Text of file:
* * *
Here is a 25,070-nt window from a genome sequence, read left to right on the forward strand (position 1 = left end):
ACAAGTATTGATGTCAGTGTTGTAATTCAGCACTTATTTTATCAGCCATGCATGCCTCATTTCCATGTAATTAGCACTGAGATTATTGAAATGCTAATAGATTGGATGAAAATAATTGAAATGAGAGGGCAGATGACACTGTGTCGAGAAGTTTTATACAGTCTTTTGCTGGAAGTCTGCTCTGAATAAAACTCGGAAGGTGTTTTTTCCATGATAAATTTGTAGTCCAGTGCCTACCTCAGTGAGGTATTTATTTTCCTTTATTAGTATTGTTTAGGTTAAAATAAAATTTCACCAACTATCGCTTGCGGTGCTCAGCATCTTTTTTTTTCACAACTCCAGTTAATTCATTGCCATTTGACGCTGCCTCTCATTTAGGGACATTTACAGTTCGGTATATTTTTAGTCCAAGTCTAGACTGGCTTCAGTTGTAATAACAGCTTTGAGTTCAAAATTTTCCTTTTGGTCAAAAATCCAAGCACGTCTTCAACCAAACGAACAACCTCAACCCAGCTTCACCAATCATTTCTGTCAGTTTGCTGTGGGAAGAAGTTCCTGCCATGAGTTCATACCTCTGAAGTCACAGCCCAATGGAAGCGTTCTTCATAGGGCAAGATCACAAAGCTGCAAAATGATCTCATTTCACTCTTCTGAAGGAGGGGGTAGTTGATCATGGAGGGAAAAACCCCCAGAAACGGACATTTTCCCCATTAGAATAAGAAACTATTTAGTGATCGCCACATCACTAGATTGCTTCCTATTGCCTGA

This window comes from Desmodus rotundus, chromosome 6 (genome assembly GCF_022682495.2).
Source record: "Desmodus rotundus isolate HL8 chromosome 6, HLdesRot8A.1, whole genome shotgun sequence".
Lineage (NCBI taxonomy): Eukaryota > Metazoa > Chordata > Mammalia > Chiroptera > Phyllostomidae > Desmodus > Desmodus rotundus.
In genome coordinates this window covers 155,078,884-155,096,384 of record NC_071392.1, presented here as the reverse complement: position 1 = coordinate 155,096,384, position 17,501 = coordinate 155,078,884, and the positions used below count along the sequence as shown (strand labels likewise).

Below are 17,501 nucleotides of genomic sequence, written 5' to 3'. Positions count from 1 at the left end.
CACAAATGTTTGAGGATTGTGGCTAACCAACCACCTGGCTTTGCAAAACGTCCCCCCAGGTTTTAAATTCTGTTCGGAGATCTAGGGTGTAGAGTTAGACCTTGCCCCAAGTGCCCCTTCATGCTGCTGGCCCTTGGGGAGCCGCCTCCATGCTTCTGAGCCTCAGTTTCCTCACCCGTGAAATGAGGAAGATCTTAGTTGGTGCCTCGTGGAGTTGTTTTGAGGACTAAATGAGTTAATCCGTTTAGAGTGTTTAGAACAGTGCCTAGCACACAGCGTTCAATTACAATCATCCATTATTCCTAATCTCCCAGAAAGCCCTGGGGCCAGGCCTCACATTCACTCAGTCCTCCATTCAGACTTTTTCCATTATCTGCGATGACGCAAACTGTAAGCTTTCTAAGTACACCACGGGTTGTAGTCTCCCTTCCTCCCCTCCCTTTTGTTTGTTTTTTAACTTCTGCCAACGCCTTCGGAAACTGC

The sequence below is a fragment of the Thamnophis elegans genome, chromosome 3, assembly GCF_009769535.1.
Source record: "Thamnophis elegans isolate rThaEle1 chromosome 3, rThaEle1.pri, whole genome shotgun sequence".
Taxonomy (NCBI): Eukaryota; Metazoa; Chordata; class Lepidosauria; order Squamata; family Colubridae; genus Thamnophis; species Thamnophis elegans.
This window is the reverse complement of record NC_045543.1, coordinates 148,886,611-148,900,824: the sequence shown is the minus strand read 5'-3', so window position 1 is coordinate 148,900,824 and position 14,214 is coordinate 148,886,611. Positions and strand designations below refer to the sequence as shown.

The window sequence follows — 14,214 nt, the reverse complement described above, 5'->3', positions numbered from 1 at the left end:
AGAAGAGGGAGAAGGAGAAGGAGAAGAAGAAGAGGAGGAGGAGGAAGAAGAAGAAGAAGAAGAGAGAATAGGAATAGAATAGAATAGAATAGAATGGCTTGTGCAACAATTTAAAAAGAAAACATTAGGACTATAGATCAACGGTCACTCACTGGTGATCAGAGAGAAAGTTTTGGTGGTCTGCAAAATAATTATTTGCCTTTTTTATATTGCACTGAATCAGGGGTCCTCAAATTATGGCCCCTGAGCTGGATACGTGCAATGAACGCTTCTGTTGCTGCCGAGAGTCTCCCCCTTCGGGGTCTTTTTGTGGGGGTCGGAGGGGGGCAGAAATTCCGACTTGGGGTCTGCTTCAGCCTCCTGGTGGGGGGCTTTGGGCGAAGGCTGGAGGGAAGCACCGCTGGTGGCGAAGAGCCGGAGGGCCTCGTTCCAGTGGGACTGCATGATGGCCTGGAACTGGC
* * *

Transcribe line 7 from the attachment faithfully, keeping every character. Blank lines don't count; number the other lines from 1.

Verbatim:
Below are 17,501 nucleotides of genomic sequence, written 5' to 3'. Positions count from 1 at the left end.